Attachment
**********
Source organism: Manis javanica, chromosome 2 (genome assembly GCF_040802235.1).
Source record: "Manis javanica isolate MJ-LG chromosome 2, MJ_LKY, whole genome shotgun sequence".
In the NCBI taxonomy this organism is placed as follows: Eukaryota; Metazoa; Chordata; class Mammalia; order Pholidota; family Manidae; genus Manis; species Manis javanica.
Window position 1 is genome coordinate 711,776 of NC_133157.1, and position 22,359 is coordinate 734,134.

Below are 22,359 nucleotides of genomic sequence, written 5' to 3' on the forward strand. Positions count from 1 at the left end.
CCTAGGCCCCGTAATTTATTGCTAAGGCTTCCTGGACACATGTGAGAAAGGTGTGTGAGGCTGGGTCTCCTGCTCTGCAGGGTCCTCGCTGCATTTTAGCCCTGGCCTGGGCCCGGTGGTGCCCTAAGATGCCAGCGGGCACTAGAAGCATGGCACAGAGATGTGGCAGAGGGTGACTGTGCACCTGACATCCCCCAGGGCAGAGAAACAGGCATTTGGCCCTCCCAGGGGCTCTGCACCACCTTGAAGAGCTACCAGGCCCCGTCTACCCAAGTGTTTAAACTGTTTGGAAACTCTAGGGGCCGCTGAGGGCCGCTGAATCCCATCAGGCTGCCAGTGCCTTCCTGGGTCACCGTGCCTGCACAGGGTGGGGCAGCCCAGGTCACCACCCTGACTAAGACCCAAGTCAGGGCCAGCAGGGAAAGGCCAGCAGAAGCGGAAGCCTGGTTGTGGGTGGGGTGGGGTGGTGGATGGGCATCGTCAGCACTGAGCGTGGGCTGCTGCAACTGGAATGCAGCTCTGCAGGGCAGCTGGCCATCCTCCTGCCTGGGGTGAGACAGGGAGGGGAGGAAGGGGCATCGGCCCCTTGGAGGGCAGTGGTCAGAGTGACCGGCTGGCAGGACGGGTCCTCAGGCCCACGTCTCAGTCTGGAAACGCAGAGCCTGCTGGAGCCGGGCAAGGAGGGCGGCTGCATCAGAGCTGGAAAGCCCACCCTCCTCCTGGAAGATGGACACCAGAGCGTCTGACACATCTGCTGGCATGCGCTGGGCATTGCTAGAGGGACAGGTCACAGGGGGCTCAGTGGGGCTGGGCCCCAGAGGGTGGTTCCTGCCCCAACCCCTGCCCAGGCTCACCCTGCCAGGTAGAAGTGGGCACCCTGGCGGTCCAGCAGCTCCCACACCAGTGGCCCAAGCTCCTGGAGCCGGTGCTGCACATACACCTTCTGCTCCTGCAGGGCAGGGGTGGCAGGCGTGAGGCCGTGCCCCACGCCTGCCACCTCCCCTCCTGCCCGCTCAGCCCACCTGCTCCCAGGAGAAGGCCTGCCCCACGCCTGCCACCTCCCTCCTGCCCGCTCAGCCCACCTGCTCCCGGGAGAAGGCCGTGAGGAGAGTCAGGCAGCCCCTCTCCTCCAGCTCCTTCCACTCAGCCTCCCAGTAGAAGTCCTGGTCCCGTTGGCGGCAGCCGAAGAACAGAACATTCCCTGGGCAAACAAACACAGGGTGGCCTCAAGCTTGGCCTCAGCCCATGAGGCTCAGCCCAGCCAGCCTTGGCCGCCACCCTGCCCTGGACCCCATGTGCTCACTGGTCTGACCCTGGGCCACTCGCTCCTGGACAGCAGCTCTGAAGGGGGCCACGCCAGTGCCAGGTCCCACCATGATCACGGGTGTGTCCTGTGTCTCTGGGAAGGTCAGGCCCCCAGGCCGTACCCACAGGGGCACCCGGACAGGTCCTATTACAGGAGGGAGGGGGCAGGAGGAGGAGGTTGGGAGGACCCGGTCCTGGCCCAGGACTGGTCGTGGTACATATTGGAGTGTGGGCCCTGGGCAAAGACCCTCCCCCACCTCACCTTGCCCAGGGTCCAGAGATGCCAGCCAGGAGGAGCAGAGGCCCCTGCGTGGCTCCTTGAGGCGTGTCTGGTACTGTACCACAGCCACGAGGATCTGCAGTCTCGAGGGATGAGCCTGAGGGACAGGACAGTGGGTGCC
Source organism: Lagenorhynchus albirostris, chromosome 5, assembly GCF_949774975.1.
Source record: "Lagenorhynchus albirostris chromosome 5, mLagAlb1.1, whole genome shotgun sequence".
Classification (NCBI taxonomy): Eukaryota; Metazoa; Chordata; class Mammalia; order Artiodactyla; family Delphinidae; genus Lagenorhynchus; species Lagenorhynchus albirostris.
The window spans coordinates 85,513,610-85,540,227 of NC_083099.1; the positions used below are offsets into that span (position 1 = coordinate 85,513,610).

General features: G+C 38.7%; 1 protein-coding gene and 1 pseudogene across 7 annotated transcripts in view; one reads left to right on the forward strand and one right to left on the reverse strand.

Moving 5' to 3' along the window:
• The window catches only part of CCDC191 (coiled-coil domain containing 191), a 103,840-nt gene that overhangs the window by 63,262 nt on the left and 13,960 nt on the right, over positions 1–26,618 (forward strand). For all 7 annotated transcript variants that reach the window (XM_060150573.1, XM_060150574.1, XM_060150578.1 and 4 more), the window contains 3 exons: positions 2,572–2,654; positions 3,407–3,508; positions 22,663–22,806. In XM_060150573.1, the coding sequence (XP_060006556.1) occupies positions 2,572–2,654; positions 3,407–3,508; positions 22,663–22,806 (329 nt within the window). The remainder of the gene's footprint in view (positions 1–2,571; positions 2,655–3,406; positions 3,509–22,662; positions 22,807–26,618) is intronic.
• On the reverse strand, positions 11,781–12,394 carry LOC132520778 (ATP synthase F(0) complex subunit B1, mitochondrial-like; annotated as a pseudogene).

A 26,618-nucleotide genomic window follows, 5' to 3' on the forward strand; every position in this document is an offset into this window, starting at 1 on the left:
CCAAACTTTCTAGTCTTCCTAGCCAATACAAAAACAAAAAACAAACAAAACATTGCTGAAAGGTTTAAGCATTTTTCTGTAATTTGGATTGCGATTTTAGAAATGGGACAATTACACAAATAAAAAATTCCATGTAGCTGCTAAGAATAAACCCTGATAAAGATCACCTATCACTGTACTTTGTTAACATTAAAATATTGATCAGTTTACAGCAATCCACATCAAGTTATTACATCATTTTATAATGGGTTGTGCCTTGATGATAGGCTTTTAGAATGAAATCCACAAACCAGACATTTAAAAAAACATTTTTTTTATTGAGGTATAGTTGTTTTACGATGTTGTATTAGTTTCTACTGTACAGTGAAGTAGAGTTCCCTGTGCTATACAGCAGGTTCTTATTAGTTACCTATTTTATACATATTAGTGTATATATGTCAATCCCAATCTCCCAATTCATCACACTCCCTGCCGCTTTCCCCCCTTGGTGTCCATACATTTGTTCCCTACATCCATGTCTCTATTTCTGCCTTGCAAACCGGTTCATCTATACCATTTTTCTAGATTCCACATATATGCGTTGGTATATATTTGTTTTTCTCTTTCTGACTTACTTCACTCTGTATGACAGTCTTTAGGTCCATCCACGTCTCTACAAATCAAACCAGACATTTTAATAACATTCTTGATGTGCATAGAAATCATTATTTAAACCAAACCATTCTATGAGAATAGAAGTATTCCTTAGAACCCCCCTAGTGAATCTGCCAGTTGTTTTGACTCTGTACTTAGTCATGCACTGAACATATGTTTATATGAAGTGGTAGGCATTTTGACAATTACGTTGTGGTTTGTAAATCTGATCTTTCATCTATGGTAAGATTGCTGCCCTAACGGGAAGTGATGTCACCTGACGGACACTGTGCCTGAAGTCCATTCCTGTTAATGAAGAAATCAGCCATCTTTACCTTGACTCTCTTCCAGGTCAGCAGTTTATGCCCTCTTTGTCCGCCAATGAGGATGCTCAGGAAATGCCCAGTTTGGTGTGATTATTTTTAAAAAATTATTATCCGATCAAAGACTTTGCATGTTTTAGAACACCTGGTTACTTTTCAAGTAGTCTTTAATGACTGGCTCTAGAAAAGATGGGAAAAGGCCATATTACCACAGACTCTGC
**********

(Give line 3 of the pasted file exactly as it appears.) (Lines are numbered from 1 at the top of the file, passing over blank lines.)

In the NCBI taxonomy this organism is placed as follows: Eukaryota; Metazoa; Chordata; class Mammalia; order Pholidota; family Manidae; genus Manis; species Manis javanica.